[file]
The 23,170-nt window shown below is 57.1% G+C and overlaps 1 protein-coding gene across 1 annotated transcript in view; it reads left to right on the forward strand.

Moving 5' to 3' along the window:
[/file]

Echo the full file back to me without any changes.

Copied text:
The 23,170-nt window shown below is 57.1% G+C and overlaps 1 protein-coding gene across 1 annotated transcript in view; it reads left to right on the forward strand.

Moving 5' to 3' along the window: